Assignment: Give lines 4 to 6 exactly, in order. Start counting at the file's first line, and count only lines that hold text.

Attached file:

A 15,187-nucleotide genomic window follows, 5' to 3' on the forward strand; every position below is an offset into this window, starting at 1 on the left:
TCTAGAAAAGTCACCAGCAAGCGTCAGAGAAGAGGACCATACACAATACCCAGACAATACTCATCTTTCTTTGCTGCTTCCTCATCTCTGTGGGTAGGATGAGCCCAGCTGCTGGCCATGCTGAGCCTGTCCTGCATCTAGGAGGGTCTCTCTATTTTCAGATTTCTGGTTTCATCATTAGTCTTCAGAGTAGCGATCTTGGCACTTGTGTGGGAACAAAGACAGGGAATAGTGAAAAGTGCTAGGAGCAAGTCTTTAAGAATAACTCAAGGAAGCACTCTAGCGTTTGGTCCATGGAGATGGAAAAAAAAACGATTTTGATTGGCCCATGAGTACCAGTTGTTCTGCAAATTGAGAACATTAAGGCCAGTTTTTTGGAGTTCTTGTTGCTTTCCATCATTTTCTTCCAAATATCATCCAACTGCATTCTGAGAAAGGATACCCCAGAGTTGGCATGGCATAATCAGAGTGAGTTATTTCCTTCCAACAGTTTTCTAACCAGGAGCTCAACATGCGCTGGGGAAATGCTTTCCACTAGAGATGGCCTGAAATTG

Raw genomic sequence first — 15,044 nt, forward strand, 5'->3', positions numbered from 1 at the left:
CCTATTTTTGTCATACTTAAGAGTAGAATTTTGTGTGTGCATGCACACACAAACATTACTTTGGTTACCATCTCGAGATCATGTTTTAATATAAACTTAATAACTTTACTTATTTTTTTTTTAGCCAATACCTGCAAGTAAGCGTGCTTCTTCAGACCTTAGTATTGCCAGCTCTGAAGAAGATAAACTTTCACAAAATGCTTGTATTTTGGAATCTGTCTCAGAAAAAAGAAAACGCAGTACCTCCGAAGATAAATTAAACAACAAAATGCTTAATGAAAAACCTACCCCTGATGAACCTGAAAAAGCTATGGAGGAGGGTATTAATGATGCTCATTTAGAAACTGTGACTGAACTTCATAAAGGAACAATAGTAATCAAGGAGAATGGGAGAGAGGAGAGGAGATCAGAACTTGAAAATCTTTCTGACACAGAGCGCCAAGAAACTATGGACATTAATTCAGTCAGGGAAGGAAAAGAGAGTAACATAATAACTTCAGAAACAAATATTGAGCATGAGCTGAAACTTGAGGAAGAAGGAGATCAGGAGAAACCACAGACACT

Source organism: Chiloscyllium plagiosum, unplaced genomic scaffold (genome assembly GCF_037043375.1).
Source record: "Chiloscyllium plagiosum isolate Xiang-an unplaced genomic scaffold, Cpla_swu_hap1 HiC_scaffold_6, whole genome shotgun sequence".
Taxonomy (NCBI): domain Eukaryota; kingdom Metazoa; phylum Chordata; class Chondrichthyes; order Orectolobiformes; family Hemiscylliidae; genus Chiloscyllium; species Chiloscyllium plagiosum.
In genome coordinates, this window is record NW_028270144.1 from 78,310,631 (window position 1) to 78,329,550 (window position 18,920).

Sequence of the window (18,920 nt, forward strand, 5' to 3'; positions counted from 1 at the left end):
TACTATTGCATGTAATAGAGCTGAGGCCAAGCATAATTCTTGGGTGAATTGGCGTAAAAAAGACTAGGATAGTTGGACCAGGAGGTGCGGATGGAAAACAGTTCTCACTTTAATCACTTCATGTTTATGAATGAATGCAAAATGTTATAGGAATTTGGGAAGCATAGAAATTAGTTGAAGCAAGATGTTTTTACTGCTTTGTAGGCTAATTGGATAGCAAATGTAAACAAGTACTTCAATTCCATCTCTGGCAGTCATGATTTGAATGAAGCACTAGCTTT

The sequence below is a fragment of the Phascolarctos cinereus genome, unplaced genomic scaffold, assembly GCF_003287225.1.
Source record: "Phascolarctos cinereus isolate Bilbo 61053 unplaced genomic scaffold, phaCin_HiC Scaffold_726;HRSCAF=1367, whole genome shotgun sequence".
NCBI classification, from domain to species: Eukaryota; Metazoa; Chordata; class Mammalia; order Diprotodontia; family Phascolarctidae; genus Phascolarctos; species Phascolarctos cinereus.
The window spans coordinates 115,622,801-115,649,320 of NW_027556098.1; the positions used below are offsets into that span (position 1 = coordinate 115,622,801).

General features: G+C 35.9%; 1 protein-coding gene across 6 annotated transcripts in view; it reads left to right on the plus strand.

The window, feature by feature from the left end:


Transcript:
CCTATTTTTGTCATACTTAAGAGTAGAATTTTGTGTGTGCATGCACACACAAACATTACTTTGGTTACCATCTCGAGATCATGTTTTAATATAAACTTAATAACTTTACTTATTTTTTTTTTAGCCAATACCTGCAAGTAAGCGTGCTTCTTCAGACCTTAGTATTGCCAGCTCTGAAGAAGATAAACTTTCACAAAATGCTTGTATTTTGGAATCTGTCTCAGAAAAAAGAAAACGCAGTACCTCCGAAGATAAATTAAACAACAAAATGCTTAATGAAAAACCTACCCCTGATGAACCTGAAAAAGCTATGGAGGAGGGTATTAATGATGCTCATTTAGAAACTGTGACTGAACTTCATAAAGGAACAATAGTAATCAAGGAGAATGGGAGAGAGGAGAGGAGATCAGAACTTGAAAATCTTTCTGACACAGAGCGCCAAGAAACTATGGACATTAATTCAGTCAGGGAAGGAAAAGAGAGTAACATAATAACTTCAGAAACAAATATTGAGCATGAGCTGAAACTTGAGGAAGAAGGAGATCAGGAGAAACCACAGACACT

Source organism: Chiloscyllium plagiosum, unplaced genomic scaffold (genome assembly GCF_037043375.1).
Source record: "Chiloscyllium plagiosum isolate Xiang-an unplaced genomic scaffold, Cpla_swu_hap1 HiC_scaffold_6, whole genome shotgun sequence".